By Gustavo Arellano
By Aimee Murillo
By Matt Coker
By Vickie Chang
By Matt Coker
By LP Hastings
By Michael Goldstein
By R. Scott Moxley
Editor's Note: Follow me on this: on Sept. 16, we ran "Gracious." In it, reporter Nick Schou argued that DA Tony Rackauckas (let's call him "TR," because who wants to spend all those vowels in just one place?) has failed to prosecute several high-profile cases, perhaps—just perhaps—because those cases involved his friends. Republican friends. Susan Schroeder, the DA's spokesperson, responded, saying that Schou's "article was misleading and inaccurate"; her full response appears in this issue's Letters section. What follows is Schou's response to Schroeder.
Unlike Susan Schroeder, I'm not surprised that Shirley Grindle, arguably the county's foremost advocate of good government, would send a campaign contribution to anyone running against Tony Rackauckas. But I am surprised that Schroeder, a former prosecutor whose job now is to polish the DA's reputation, would foolishly remind us of that fact. And how could Susan—seemingly alone among all of us—forget that TR declared (and the Register reported on Feb. 23, 2002) that his predecessor's interest in "political prosecutions" was "disproportionate"? Countless people present at countless Republican fund-raisers heard TR make the same claim in only slightly different ways: political corruption cases were the unfortunate obsession of his predecessor; TR would be different.
And he has been different. As my article made clear, he intervened notoriously in the Arnel tenant-fraud case, removing Arnel boss George Argyros' name from an indictment 90 or so minutes after TR's own prosecutor filed it. Perhaps he hoped to spare the Bush administration's ambassador to Spain the humiliation of simultaneously serving the court in Madrid and Central Court in Santa Ana. My colleague R. Scott Moxley has already covered the Argyros case admirably (readers can find it on the Weekly website), but I'll just remind them of Moxley's conclusion: when the controversy surrounding TR's failure to move against Argyros became too hot for him, TR did indeed turn the case over to California Attorney General Bill Lockyer. Republicans must thank God daily for such Democrats as Lockyer: without a second look—no additional investigation, no interviews, perhaps no reading—Lockyer quickly reached a generous settlement with Arnel and let Argyros off the hook.
I doubt that's the kind of tough justice Schroeder is talking about when she says "different agencies" "take the lead" on different cases in order to "obtain the greatest penalty." No, in TR's case it seems to mean that the DA reserves the right to decline to prosecute cases that might damage the Republican Party. Take the Catholic Church: in other jurisdictions, district attorneys are shredding local dioceses involved in the molestation scandal. In Philadelphia, for instance, the DA convened a grand jury whose subsequent report, released a few weeks ago, blasted the Archdiocese of Philadelphia's cover-up. In LA, DA Steve Cooley has been battling Cardinal Roger Mahoney over diocesan documents—documents that might lead to a final reconciliation of the damage done. I could go on with similar examples of DAs going where TR fears to tread, but you get the picture, and my colleague Gustavo Arellano has already covered this in grotesque detail. TR did nothing. Susan's claim that her boss "has filed more molestation charges than any surrounding counties" is simply, flatly wrong. In LA County in just one year, 2003, Cooley filed 11 cases; in all his years in office, TR has filed . . . four.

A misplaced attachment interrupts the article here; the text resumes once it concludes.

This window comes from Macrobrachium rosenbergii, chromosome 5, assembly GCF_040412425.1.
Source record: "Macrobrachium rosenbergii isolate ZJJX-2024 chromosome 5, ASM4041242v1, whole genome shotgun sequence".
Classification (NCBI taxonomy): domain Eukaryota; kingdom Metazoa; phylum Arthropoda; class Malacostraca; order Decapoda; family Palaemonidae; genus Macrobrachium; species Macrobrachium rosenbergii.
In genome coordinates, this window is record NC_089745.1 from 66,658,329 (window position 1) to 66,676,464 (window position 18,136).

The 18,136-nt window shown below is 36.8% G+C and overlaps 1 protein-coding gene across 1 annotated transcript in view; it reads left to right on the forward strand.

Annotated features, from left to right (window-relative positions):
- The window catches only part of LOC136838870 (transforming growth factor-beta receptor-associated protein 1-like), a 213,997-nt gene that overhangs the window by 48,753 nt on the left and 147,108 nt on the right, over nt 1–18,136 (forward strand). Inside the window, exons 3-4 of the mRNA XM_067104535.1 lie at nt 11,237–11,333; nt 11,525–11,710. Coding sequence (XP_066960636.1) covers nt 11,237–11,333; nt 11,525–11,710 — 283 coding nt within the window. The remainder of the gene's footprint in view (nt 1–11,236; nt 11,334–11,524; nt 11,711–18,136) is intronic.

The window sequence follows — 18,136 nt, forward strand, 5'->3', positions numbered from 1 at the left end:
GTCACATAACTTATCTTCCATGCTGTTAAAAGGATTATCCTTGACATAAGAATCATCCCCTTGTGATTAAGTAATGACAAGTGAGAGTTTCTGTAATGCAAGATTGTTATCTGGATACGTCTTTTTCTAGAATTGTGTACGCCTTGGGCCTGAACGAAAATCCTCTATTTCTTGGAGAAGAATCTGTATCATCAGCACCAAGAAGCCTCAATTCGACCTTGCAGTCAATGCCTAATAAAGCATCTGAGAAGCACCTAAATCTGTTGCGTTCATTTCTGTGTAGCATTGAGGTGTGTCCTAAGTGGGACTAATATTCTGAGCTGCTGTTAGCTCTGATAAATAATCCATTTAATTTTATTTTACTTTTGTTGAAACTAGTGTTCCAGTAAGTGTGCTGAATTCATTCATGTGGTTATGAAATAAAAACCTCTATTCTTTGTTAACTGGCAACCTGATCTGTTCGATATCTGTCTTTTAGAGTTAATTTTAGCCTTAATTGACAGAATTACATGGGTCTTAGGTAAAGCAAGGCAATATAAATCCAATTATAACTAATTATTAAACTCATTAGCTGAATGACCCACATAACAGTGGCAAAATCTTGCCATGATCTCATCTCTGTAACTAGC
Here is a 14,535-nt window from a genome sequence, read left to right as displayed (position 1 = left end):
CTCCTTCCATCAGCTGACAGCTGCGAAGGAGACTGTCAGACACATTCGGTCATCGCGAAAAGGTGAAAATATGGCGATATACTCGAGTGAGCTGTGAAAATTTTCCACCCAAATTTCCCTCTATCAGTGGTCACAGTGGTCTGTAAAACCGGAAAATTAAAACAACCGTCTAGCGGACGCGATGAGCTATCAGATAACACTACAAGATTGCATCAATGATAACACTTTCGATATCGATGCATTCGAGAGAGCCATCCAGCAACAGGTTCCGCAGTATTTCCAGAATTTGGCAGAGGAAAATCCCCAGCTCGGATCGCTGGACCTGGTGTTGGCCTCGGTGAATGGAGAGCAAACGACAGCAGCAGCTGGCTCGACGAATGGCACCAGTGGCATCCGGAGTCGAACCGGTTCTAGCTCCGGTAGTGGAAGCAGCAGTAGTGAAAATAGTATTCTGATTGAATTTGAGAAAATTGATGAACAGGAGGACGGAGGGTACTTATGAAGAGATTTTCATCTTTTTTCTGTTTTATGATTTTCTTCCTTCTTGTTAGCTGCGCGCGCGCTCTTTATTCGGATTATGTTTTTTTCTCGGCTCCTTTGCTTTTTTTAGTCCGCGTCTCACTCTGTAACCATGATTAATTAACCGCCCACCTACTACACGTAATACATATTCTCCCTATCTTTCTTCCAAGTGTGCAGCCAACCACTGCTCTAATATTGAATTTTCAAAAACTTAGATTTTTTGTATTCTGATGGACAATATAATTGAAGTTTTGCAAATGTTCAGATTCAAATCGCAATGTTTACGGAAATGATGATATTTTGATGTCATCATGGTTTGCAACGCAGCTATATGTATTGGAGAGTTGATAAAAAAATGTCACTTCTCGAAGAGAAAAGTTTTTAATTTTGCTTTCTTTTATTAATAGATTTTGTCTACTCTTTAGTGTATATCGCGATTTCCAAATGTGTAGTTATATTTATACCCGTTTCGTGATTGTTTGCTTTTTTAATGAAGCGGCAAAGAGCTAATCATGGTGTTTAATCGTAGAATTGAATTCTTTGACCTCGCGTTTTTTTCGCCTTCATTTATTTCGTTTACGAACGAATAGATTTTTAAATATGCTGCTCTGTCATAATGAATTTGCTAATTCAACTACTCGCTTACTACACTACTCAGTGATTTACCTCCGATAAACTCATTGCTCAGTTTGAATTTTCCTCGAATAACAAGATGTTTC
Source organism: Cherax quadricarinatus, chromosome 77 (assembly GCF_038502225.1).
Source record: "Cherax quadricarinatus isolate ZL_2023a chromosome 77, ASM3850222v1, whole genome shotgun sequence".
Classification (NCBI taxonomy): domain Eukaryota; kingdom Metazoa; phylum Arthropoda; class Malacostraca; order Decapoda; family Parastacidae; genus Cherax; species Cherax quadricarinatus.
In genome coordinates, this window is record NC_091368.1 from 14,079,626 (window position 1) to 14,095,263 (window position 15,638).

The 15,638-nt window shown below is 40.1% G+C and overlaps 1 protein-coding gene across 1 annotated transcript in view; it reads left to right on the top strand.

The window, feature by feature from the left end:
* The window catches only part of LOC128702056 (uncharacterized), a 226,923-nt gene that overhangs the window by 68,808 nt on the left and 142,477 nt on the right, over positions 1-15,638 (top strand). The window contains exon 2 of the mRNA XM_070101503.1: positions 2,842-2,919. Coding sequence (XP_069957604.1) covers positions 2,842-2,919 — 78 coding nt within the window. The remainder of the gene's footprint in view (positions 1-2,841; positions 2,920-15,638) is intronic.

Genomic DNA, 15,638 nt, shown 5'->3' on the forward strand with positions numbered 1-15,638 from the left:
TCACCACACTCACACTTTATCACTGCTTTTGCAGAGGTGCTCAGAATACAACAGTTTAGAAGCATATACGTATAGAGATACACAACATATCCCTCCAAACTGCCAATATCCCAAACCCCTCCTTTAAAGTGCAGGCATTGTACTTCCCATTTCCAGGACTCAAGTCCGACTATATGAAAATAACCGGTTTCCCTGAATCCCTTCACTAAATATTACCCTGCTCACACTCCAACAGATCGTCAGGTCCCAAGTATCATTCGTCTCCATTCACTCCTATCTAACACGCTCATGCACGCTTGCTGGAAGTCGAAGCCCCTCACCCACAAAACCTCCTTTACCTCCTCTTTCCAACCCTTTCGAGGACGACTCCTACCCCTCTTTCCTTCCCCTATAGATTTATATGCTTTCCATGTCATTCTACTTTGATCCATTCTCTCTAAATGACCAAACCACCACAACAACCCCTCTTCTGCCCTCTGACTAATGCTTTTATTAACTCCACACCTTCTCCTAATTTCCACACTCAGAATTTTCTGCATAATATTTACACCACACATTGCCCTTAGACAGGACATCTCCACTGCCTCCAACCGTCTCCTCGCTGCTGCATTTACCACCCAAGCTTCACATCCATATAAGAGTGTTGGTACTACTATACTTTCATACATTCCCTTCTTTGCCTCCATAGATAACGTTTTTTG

It's reasonable to argue that the real heroes in the church scandal are the victims themselves, their attorneys and my colleague, Gustavo Arellano. The Orange Catholic Diocese settled its myriad molestation cases only when it became clear that the media—by which I mean Gustavo Arellano—and plaintiffs' attorneys were connecting the dots from the church to the GOP: the attorneys threatened to depose several local Republican officials to find out what they knew about the scandal and when they knew it. Then the church coughed up $100 million, at the time the largest settlement in church history. Why was such justice left to the victims? How has Susan forgotten that record settlement and her boss's absolute silence in it?
Let's chalk it up to a momentary lapse of consciousness at hearing the uncomfortable truth: that she had by then blown our interview. See, when I asked her to provide a list of political corruption cases the DA had prosecuted, including any resulting in convictions or jail time, I was giving her the chance to prove that the DA had done his job. But she couldn't. Instead, she attempted to cross-examine me: she demanded that I list cases the DA had mishandled. That's when I told her—and I swear my tone was over-the-top facetious—that I was the one asking the questions. I like Susan and don't take our adversarial relationship personally, and it warmed my heart that she laughed at my joke. But if she's more comfortable engaging in cross-examination than answering questions from reporters, perhaps she should go back to her old job.
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